From a design perspective, it’s much more subjective. You can objectively increase the performance of a code project. You can objectively patch bugs, increase security, and so on.
With design, quality tends to be in the eye of the beholder. It requires a certain type of design leadership that knows the rationale and reason for design. They might say things like, “Well, it’s just better. It’s good.”
Sean: Rounded corners felt good to me here.
Chris: That’s right–much of it is simply intuitive.
Sean: And everybody looks at it and says it looks good but then whether you can rationalize that point of view is the challenge.
Chris: Rationalize it but also quantify it. A lot of developers tend to prefer paring things back to their most bare essence, without embellishment. I think that that can be somewhat jarring for people if they are not initiated or not familiar with a certain idea.
We’re dealing with that issue right now with OpenID, where there is a visceral need that some people are experiencing where OpenID could represent a type of convenience for them. For example, whenever you go to the grocery store checkout and you hand over your credit card, you don’t type in the 16 digits on the credit card; you swipe it.
That magnetic strip has those 16 numbers encoded in it, not because you can’t type numbers but because it’s more convenient. Eventually we will get there with OpenID, where people realize this is a little bit easier than having to remember all these different passwords and things like that.
It also ties to something of greater value, but communicating that from the land of developers where it came from to the land of individuals who may really not care or for whom the technology is confusing enough to obscure the benefit is a long jaunt.
Those elements of subjectivity in design can drive developers insane.
I also think that designers can tend to be megalomaniacs around control over seeing their vision executed in a certain way. When you deal with open source, it’s never mostly about ego–or at least it shouldn’t be.
To go back to that meritocratic approach, if someone else comes up with a better design, even if it’s less aesthetically pleasing but more effective, it’s hard for designers to have their designs shot down by people who are not trained in design.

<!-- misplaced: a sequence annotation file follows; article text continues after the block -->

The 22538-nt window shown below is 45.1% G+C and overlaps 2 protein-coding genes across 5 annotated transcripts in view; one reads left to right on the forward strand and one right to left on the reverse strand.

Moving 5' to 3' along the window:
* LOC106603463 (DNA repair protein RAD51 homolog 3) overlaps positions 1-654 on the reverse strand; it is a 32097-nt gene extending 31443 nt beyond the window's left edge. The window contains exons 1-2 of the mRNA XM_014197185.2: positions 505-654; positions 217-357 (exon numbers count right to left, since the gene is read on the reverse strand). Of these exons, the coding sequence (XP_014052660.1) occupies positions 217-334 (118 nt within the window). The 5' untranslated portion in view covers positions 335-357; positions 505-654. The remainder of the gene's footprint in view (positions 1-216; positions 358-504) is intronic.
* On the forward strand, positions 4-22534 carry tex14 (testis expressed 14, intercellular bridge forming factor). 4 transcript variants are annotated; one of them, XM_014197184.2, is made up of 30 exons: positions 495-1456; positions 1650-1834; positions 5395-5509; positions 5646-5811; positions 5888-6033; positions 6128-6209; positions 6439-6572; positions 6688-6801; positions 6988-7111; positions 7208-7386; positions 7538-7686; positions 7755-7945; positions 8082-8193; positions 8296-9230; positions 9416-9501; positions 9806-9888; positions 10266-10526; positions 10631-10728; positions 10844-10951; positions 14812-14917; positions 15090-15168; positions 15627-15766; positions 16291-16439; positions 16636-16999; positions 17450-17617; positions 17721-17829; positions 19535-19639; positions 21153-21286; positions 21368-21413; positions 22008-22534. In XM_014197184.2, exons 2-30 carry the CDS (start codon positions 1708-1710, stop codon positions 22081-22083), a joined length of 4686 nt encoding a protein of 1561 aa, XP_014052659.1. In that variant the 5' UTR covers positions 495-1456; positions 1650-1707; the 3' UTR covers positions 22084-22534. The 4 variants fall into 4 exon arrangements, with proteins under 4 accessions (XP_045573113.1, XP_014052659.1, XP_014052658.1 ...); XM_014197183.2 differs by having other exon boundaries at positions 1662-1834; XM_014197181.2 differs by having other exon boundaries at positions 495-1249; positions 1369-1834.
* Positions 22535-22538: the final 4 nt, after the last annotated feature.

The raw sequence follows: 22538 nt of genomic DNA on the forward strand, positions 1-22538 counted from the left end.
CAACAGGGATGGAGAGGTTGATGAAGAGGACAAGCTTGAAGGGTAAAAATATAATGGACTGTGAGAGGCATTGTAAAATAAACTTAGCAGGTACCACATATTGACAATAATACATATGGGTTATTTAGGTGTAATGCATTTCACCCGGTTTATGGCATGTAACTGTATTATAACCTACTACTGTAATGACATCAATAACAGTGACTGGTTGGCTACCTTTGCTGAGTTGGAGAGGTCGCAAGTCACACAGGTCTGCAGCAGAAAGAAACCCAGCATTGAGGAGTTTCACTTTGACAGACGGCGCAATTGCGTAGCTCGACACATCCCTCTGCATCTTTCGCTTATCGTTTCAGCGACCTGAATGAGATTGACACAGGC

I know that I had that problem where I used to want to design things for Firefox, and it had to be absolutely perfect before I put it out to the world. And yet, open source teaches you to get stuff out there as soon as it works, to see if people have solved the same problem and so on.
It takes a very different ego orientation to solve problems effectively in open source, and that’s not something that necessarily comes from design training.
Sean: In my experience, many designers like to create in isolation and then bring their work forward to the world once it’s completely done. The iterative, collaborative nature of open source projects doesn’t tend to work that way, and there’s not really a good interface point for you if you like to work that way.
Mozilla has made an elegant browser, and they don’t let things get too much in the way. Even when you pull down an extension, most of them work reasonably well, and you move things out of the way pretty fast.
Ubuntu is more likely to create an improved presence menu than they are to, let’s say, put some more technical implementation pieces in. How do you think those projects get a good interface point for designers, whereas other projects just never quite seem to get there?
Chris: WordPress is, of course, another one of the exceptions out there, and I’ve been involved to some degree in that community. I’ve also had experience with the Drupal community, and I’m going to New Orleans next week to speak at the Do it with Drupal conference.
I think part of it comes down to DNA–where a project came from and the founders’ preferences or appreciation for design. I also think that it has to do with how close the developers or designers are in sympathy to the users. Developers tend to develop for themselves, and they have a certain mindset of the world.
One way that designers can approach the problem in terms of advocating on behalf of users is using data. Developers love data, and they don’t like to argue with it.
I think Steve Jobs is at the top of making sure that the stuff works for people, regardless of what developers might think is best for the customer. Google is another good example, where both the designers and the engineers have a huge appreciation for design, in terms of being able to determine whether it will actually get used by people.
And that appreciation leads to understanding that you can add 4000 features, but maybe you will lose 20 to 50 users or potential users for each feature you add. That changes your perspective.
You also need to have someone that has vision and is willing to take the arrows in the back from all the interim parties, if they really believe and somehow have justified a certain design or design approach.